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Beach parishes in Delaware and Maryland’s Eastern Shore hope for ‘time to relax’ in spring and summer 2021

A group gathers on the beach Thursday, Aug.15, 2019. Dialog photo/Don Blake

OCEAN CITY, MD. — With the first warm days of spring, visitors begin to flock to Delaware and Maryland beaches in search of rest and recreation.

After a year of lockdown, that spring and summer search for surf and sand may be even larger than usual. Traffic has already begun to increase with the few nice weekends.

That presents a challenge for local beach parishes as they continue to juggle the spiritual needs of their flocks with keeping those parishioners and visitors safe.

It’s a delicate balancing act and local priests have sometimes begun to resemble acrobats juggling the competing interests. Masks, social distancing and limited seating have generally been accepted by parishioners, perhaps grudgingly, but accepted nevertheless.

Delaware maintains a 50 percent capacity restriction, while parishes in Maryland have had that restriction lifted recently.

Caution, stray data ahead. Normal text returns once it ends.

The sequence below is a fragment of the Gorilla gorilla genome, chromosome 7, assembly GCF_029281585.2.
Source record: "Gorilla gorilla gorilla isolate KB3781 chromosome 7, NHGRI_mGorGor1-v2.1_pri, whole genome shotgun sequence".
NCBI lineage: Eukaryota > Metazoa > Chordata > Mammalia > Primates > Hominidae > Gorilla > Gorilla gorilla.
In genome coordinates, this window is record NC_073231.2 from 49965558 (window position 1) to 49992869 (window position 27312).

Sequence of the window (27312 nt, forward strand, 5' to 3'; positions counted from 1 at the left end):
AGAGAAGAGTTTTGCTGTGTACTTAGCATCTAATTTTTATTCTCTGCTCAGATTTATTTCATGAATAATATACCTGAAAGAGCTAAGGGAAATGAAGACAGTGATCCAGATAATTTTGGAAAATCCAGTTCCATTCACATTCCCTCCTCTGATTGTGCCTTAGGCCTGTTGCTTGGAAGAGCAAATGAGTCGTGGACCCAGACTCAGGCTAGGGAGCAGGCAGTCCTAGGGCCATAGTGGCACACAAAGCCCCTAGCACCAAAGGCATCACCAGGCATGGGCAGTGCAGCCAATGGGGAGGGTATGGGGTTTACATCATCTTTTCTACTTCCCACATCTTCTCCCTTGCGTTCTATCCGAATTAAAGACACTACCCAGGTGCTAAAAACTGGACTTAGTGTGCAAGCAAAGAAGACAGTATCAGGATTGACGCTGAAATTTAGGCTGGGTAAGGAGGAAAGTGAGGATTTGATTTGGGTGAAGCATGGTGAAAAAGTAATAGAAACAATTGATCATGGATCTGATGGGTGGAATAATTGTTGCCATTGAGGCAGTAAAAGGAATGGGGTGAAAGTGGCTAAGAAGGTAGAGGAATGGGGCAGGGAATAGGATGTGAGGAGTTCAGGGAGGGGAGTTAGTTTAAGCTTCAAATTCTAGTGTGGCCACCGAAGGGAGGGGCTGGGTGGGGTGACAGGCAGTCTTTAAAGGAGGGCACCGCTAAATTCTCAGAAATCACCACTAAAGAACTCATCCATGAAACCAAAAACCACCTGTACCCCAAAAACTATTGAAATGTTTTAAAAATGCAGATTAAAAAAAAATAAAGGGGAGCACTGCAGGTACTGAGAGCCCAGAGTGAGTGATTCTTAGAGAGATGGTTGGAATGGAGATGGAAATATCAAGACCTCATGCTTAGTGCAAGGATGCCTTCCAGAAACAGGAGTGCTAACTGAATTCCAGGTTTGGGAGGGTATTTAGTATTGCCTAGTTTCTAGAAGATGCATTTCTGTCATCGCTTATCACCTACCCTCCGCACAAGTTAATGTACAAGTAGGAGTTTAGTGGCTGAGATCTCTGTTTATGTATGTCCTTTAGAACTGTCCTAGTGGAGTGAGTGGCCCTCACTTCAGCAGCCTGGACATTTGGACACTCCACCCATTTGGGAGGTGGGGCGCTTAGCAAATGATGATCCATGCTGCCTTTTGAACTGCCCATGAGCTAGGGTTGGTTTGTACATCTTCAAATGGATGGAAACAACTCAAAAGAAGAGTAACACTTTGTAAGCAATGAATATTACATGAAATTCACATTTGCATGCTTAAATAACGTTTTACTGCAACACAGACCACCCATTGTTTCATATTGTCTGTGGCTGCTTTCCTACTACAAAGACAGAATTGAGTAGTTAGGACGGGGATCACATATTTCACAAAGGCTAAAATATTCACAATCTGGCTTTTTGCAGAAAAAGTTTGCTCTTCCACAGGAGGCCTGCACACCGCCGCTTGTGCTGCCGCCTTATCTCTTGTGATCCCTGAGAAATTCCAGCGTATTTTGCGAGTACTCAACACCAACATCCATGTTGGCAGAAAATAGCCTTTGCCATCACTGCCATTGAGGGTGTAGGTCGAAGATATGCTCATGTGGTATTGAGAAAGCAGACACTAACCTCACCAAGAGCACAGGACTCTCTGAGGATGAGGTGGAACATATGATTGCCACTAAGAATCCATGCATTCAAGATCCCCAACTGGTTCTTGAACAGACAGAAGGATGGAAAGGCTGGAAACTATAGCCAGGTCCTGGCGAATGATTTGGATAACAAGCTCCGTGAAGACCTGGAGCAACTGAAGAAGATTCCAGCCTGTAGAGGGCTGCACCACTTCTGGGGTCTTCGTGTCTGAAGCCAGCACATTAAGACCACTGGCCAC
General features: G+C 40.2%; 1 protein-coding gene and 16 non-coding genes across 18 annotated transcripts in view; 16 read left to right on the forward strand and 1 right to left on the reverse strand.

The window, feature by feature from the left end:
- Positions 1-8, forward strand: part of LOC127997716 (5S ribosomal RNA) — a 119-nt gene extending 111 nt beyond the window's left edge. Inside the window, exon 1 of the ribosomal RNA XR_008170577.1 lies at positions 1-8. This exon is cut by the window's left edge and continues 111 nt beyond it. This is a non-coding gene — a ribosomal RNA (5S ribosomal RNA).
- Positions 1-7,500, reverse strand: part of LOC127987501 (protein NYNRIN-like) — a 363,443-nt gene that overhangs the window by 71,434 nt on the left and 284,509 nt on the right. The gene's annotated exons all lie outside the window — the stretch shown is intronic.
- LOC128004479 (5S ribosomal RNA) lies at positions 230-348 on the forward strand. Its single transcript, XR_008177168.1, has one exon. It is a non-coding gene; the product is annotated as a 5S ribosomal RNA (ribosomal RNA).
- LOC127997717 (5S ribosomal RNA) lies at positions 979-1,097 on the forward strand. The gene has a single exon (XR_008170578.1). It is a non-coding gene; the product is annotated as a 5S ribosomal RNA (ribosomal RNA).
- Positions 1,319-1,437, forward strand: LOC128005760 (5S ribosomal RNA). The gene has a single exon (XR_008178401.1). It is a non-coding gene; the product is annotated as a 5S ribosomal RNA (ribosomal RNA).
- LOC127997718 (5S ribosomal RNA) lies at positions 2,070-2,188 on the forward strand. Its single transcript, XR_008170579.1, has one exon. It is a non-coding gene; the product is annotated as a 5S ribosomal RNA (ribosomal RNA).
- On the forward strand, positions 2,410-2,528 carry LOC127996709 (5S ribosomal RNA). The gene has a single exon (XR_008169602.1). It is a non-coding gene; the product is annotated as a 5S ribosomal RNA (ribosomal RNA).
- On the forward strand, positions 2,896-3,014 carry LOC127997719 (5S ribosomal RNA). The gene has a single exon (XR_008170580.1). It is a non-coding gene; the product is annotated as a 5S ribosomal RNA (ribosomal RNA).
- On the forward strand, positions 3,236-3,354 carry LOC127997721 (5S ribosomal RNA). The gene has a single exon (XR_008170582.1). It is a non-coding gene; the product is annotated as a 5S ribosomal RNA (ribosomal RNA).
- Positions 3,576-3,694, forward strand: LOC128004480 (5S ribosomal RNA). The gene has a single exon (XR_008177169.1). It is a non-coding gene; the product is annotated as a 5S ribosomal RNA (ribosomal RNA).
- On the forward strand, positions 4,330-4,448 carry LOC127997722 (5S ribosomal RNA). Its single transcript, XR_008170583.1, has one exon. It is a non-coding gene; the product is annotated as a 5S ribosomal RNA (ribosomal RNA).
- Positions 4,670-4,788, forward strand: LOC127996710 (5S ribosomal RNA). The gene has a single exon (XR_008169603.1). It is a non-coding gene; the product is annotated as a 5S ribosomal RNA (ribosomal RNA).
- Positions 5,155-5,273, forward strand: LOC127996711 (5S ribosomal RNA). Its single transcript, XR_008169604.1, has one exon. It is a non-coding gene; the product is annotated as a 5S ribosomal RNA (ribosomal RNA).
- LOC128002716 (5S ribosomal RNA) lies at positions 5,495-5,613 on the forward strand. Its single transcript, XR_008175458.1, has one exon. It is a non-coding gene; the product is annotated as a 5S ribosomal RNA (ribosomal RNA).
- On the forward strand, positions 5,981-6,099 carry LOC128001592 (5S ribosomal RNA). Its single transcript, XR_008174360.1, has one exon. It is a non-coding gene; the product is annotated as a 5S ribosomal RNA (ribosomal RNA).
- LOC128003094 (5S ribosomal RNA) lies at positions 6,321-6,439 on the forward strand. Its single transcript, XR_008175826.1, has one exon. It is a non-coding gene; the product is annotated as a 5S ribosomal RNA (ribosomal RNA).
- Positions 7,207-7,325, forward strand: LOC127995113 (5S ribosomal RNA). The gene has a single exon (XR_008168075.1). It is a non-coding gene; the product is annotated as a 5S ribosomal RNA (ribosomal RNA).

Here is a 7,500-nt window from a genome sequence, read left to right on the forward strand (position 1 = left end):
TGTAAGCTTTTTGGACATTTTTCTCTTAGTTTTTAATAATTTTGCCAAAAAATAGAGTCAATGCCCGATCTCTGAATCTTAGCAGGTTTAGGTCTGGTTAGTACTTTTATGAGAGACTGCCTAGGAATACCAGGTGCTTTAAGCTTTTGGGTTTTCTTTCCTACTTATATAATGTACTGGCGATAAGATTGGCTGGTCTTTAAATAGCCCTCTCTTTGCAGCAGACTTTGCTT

The faithful join Bishop Malooly and Father John Solomon to bless the water in Ocean City at 17th and the Boardwalk, Thursday, Aug. 15, 2019. Dialog photo/Don Blake

Father John Solomon, of St. Mary Star of the Sea and Holy Savior churches in Ocean City, hopes people return to the beaches and ocean, giving them a chance to appreciate and savor the beauty of God’s creation.

“We’re just hopeful we can open up as a city and state and people can come and relax. I think people need to relax,” he said. “It’s always nice to have visitors at Mass. It is a chance to come and see the Lord’s beauty.”

“By and large, people have done what they needed to do,” he said. “We are going to do what we need to do for as long as we can … This is not the first plague we have had in our time.”

Father Solomon said capacity has not been of a concern because he has a large church and a relatively small parish. He said the attitude of parishioners has almost been a sort of an English “keep calm and carry on” approach.

That commitment to keeping parishioners healthy and safe was echoed by other priests as well.

Father Brian Lewis
Father Brian Lewis